Dhaka’s dying rivers threaten residents

Severe pollution is rendering the rivers around the capital, Dhaka, biologically dead, with specialists warning the situation is beyond rescuing.



“The rivers around Dhaka have too little oxygen for the survival of aquatic life,” Umme Kulsum Navera, assistant professor of Water Resource Engineering (WRE) of Bangladesh University of Engineering and Technology, told IRIN.



“The water is especially toxic during the dry seasons,” he said.



While oxygen levels increase during the monsoons, they are still too low for a healthy, thriving aquatic environment.



According to research conducted by the WRE, some invertebrates and small organisms come to life in these rivers when water-flow increases at this time. But in the dry season, these life forms completely disappear in the four major rivers that encircle the city, including the Buriganga, Shitalakhya, Turag and Balu.



According to the Bangladesh Inland Water Transport Authorities (BIWTA), an average 300,000 people use the Sadarghat terminal on the Buriganga, one of the largest river ports in the world, each day.




Photo: Manoocher Deghati/IRIN
Canoes act as taxis to ferry people across the polluted Buriganga River

Health hazard



In past decades, the changing nature of the river has forced many – particularly fishermen - to switch livelihoods as the Buriganga no longer holds any fish.



“From November through May, what flows through the river is anything but water, only a thick, stinky, black liquid. I haven’t seen a fish or aquatic growth in the river in the past 20 years or so. In our childhood we saw hundreds of fishermen catching fish and dolphins playing around in the Buriganga,” Sheikh Abdur Rahim, 55, a local fruit trader and long-time resident of the Sadarghat area said, a fact echoed by other residents.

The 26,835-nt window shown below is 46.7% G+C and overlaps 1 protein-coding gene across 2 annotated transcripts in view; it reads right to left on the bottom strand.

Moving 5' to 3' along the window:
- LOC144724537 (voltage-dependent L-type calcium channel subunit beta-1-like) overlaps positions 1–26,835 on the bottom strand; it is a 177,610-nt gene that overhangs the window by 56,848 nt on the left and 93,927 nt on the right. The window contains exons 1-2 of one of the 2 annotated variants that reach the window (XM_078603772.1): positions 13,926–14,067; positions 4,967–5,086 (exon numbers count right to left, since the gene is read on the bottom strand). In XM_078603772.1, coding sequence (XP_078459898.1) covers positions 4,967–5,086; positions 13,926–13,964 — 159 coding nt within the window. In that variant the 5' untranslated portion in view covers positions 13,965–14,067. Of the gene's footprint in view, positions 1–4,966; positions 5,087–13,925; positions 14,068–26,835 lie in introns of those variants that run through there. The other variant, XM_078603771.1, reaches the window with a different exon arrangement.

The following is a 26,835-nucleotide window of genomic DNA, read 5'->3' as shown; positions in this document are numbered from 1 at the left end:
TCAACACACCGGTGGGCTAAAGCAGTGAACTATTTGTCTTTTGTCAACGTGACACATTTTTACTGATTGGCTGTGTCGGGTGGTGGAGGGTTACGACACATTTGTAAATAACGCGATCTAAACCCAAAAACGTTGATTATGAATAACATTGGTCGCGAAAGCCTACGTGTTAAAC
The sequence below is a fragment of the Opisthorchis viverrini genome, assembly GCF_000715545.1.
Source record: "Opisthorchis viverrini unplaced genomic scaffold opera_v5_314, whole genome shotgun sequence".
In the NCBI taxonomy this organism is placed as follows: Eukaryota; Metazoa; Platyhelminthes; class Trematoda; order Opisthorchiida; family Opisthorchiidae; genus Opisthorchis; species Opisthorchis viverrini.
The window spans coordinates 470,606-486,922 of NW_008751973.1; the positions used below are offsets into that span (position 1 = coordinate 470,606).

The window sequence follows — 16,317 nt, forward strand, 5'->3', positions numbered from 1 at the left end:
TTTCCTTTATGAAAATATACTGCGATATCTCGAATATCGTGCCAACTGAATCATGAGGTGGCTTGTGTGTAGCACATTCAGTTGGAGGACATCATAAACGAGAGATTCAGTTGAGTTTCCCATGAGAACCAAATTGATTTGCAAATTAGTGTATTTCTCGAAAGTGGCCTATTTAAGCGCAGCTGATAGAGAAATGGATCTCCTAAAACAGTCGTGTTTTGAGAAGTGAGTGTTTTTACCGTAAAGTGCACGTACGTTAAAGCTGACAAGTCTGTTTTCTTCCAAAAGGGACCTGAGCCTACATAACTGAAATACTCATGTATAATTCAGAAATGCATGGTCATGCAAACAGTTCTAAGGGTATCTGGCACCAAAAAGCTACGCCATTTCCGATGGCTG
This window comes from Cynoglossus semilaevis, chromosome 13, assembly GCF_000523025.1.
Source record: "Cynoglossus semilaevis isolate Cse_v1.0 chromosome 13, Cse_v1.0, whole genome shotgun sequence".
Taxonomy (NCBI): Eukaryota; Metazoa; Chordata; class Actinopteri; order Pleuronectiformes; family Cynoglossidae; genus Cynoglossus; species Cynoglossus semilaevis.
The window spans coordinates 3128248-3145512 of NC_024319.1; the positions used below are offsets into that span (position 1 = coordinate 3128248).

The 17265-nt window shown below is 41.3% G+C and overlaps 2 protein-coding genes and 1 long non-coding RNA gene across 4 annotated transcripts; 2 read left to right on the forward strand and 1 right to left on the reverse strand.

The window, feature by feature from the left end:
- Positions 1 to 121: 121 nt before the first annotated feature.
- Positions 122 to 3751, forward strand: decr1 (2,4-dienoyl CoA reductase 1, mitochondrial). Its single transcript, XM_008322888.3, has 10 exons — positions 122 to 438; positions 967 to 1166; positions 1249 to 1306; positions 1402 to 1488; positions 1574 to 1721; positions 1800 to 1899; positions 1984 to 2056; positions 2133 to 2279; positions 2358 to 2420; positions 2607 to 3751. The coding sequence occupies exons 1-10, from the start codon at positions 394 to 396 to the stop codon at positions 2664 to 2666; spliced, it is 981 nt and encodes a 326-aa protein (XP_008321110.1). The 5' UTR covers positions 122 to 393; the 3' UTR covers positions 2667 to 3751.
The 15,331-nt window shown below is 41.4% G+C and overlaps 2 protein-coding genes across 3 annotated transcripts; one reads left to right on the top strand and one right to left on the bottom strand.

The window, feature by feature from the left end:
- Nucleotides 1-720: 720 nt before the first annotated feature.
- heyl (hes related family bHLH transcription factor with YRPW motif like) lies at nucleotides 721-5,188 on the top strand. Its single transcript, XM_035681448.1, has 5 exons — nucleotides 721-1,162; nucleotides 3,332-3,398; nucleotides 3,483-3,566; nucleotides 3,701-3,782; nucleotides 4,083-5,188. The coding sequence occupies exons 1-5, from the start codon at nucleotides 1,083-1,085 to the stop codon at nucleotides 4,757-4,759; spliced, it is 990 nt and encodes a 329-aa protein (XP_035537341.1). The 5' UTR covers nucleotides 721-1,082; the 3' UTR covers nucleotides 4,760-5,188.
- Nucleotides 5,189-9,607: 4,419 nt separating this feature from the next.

Even the slightest physical contact with the water, which could be described as nothing more than raw sewage, is potentially hazardous, say health experts.



“Most of the boatmen around the Buriganga have several types of skin disease. The poisonous water is responsible as there are major toxic elements in the water, from irritants to carcinogens,” Abdal Miah, a dermatologist in Dhaka, told IRIN.



Meanwhile, the Shitalakhya, another major river that flows along the eastern part of the city, has become so polluted that its foul stench can be smelled half a kilometre away.




Photo: Manoocher Deghati/IRIN
A woman washes her clothes in the Buriganga - one of the most polluted rivers in Dhaka

Dumping



Industrial dumping is primarily responsible for the Buriganga’s state. According to the UN Environment Programme (UNEP), the tanneries around the Buriganga are the leading culprits. [see: www.rrcap.unep.org]



Despite a 1995 Environment Conservation Act, stipulating that all industrial units must have proper treatment plants to get clearance from the Department of Environment (DoE) and hence supplies of gas and electricity, the reality is quite different.



According to the Institute for Environment and Development Studies (IEDS), a leading local environmental NGO, thousands of small and medium factories dump industrial effluent directly into the rivers.



Some 40,000MT of toxic sludge containing hydrogen sulphide, ammonia, chlorine, chromium and other harmful chemicals from the tanneries are discharged into the Buriganga every day. [see: www.ucd.ie]



"The concentration of organic pollutant in the Buriganga is 17 times higher than the allowable limit of 3mg per litre. Chemical pollutants like ammonia, aluminium, cadmium, lead and mercury have also been detected in the Buriganga," SM Mahbubur Rahman, head of the water resource planning division of the Institute of Water Modelling (IWM), said.



The lone sewage treatment facility operated and maintained by Dhaka Water Supply and Sanitation Authority (DWASA) has a treatment capacity of 0.12 million cubic metres per day, while the daily volume of sewage generated in Dhaka city is 1.3 million cubic metres.



The untreated portion is dumped into the rivers around Dhaka.



At a conference on drinking water in Dhaka held in May 2009, the Industries Minister Dilip Barua admitted that the industrial sector lacked social responsibility plans, especially when it came to effluent treatment plants.



The installation of such plants would be enforced stringently by the government and efforts would be taken to relocate the tanneries from the capital city, he said.



There are around 700 rivers in Bangladesh with a combined length of more than 24,000km.



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